'Meanwhile, on 12 October I dealt with another of the company's vessels – Ben Nevis – also in the Port of Liverpool,' Mr Molloy said. 'They paid crew three to five months outstanding wages (allotments) on the way in to Liverpool; paid all crew US$250 cash when the vessel berthed and after the same superintendent who dealt with Toba had boarded (this was the first time the crew had received cash in five months); repatriated two crew members with expired contracts before I arrived and had food stores delivered just after arriving. They had not paid September allotments. I had to advise the company they needed to be paid before the vessel departed. A further US$29,000 was secured. The same lawyers who arrested the Toba for the Chinese creditor advised the company they were about to arrest this vessel for a client in Brazil if the debt was not paid. It was, but once again the company incurred legal costs rather than pay the debt in the first place.'

The ITF also assisted the crew of the vessel Ben Rinnes to recover US$217,000 in owed wages in Japan in April 2017. They were not paid again until the company was pressed by ITF in Brazil in July, and the crew contacted ITF in October to say they had not been paid since.

Mr Molloy says the authorities need to step up to stop this cycle continuing:

I contacted the Marshall Islands and brought these matters to their attention. They contacted the company and with regards to the Toba they insisted that all owed wages be paid in Singapore and repatriation arranged from there for those who wished it. I received confirmation from the crew on 29 October that although the vessel did not berth at Singapore, the three with expired contracts were disembarked via a launch and were paid and repatriated. They advised that no one else had received wages.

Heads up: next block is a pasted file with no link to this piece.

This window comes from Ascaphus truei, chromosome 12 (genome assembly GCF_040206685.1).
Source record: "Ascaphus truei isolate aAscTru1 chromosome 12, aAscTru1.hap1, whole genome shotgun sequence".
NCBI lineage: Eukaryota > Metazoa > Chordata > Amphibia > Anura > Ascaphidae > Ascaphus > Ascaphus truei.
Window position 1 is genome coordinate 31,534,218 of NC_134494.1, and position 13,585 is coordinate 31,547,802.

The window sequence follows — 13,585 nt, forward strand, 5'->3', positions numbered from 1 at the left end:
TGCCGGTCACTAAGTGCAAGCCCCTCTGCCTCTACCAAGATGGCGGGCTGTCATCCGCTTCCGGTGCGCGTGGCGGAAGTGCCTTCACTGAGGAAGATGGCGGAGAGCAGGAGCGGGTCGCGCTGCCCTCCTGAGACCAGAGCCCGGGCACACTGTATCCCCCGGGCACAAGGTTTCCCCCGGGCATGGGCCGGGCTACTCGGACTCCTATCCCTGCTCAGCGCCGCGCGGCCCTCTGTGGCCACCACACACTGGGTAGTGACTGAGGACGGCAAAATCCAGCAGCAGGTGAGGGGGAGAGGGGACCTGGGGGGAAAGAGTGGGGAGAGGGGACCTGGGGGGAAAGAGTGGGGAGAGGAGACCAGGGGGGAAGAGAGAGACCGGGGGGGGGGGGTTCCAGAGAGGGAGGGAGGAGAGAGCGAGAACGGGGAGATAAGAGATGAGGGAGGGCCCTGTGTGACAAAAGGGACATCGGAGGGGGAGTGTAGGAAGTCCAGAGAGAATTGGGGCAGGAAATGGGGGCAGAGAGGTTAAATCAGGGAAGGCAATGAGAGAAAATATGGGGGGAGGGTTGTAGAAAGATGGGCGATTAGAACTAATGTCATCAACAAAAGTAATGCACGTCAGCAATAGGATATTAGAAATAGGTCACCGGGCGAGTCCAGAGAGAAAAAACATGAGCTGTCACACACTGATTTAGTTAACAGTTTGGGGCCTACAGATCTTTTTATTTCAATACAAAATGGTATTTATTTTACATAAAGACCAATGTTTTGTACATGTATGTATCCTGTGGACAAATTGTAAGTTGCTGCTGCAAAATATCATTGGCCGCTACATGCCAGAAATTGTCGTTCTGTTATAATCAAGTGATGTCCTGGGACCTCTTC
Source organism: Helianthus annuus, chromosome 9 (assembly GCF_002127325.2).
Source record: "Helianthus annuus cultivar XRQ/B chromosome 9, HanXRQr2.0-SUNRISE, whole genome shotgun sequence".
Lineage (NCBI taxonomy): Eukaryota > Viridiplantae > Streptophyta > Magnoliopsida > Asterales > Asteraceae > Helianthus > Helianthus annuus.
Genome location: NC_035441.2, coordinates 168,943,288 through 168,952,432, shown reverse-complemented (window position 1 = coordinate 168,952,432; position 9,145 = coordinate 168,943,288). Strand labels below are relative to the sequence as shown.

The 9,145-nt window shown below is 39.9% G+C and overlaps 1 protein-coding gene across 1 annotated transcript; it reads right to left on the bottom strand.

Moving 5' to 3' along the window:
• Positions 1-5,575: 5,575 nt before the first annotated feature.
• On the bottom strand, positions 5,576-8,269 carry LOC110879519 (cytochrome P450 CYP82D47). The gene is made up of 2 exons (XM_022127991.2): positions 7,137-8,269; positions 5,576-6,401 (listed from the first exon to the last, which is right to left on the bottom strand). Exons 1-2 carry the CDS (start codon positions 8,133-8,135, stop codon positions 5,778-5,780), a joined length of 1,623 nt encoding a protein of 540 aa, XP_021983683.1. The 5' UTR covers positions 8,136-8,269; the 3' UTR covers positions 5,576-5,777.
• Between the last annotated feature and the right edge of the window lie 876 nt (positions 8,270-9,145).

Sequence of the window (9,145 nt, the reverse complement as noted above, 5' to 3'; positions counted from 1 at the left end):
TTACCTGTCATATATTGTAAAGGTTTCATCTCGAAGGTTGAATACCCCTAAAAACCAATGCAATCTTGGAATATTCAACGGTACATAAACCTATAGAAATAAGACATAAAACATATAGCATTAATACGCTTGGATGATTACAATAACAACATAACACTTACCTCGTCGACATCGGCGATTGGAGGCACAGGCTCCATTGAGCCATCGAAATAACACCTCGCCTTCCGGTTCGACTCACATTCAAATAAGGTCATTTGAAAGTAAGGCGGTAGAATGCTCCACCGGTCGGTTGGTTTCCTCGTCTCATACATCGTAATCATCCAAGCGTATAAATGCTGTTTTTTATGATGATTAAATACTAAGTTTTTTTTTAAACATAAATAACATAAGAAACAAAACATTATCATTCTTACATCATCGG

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'At the same time, I was contacted by the daughter of another crew member on board telling me that her father had not been paid since July and that she was aware that three departing crew members had been paid. She had been to the bank that day to check whether there had been a transfer. I asked her to check again the following day, 30 October. She replied on 1 November to say the bank had still received no money. On 2 November another crew member contacted me to say wages had still not been received.

'An inspector representing Marshall Islands boarded the vessel at Munda, India on 9 November and the vessel was detained again. Documents onboard appear to show that crew were paid on 6 and 7 October. This is contrary to the information we were getting from crew and families back home. Nonetheless, it seems that for whatever reason all of the crew signed a document to say they had been paid and the vessel was released and allowed to continue on its way. Until the next time. We finally received confirmation from crew and families on 12 November that wages for August and September had been paid.

'Clearly, this company only do what they are required to do under MLC 2006 and flag state stipulations when they are forced to.'

Mr Molloy said enough is enough. 'It now transpires that the Olivia R has arrived in Australia and because no wages have been paid since the vessel was detained in New Orleans, it has been detained again by flag and port state. There seems to be a general acceptance that they don't have to pay their crews monthly as required or repatriate them on time. As long as the vessels can be detained, owed wages and repatriation secured, the vessels can be released to continue on their way in the certain knowledge that the cycle will continue and they will be detained again at some stage in the future. Personally, I don't think that's good enough.'